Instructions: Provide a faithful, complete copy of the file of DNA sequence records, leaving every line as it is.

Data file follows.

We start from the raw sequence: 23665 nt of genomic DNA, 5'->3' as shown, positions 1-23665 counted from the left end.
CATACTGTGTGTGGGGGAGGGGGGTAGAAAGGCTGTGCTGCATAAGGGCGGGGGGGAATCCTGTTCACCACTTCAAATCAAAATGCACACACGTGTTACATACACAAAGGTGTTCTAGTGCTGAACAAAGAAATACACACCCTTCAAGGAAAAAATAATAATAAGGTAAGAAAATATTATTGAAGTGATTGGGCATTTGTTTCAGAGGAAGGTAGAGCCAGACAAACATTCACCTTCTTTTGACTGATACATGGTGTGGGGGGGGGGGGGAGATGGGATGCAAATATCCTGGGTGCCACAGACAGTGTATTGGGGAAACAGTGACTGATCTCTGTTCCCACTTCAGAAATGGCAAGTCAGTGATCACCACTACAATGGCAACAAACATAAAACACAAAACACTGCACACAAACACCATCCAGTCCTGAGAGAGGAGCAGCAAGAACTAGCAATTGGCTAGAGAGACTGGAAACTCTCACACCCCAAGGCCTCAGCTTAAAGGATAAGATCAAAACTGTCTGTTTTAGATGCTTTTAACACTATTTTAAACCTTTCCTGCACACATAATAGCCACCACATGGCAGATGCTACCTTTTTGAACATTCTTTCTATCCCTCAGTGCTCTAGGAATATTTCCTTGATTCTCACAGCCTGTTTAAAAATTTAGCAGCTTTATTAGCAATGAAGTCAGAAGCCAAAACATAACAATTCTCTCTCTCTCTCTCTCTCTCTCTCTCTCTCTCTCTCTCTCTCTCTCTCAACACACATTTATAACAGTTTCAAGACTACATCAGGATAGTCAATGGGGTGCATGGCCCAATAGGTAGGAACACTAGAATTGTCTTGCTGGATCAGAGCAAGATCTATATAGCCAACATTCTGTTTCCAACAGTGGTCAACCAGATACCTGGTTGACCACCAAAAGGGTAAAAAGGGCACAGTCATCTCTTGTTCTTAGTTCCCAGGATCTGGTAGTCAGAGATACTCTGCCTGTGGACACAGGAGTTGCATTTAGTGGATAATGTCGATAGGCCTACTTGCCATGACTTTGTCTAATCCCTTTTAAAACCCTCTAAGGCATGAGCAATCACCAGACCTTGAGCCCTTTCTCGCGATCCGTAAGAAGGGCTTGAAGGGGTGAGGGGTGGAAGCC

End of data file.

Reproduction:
We start from the raw sequence: 23665 nt of genomic DNA, 5'->3' as shown, positions 1-23665 counted from the left end.
CATACTGTGTGTGGGGGAGGGGGGTAGAAAGGCTGTGCTGCATAAGGGCGGGGGGGAATCCTGTTCACCACTTCAAATCAAAATGCACACACGTGTTACATACACAAAGGTGTTCTAGTGCTGAACAAAGAAATACACACCCTTCAAGGAAAAAATAATAATAAGGTAAGAAAATATTATTGAAGTGATTGGGCATTTGTTTCAGAGGAAGGTAGAGCCAGACAAACATTCACCTTCTTTTGACTGATACATGGTGTGGGGGGGGGGGGGAGATGGGATGCAAATATCCTGGGTGCCACAGACAGTGTATTGGGGAAACAGTGACTGATCTCTGTTCCCACTTCAGAAATGGCAAGTCAGTGATCACCACTACAATGGCAACAAACATAAAACACAAAACACTGCACACAAACACCATCCAGTCCTGAGAGAGGAGCAGCAAGAACTAGCAATTGGCTAGAGAGACTGGAAACTCTCACACCCCAAGGCCTCAGCTTAAAGGATAAGATCAAAACTGTCTGTTTTAGATGCTTTTAACACTATTTTAAACCTTTCCTGCACACATAATAGCCACCACATGGCAGATGCTACCTTTTTGAACATTCTTTCTATCCCTCAGTGCTCTAGGAATATTTCCTTGATTCTCACAGCCTGTTTAAAAATTTAGCAGCTTTATTAGCAATGAAGTCAGAAGCCAAAACATAACAATTCTCTCTCTCTCTCTCTCTCTCTCTCTCTCTCTCTCTCTCTCTCTCTCTCAACACACATTTATAACAGTTTCAAGACTACATCAGGATAGTCAATGGGGTGCATGGCCCAATAGGTAGGAACACTAGAATTGTCTTGCTGGATCAGAGCAAGATCTATATAGCCAACATTCTGTTTCCAACAGTGGTCAACCAGATACCTGGTTGACCACCAAAAGGGTAAAAAGGGCACAGTCATCTCTTGTTCTTAGTTCCCAGGATCTGGTAGTCAGAGATACTCTGCCTGTGGACACAGGAGTTGCATTTAGTGGATAATGTCGATAGGCCTACTTGCCATGACTTTGTCTAATCCCTTTTAAAACCCTCTAAGGCATGAGCAATCACCAGACCTTGAGCCCTTTCTCGCGATCCGTAAGAAGGGCTTGAAGGGGTGAGGGGTGGAAGCC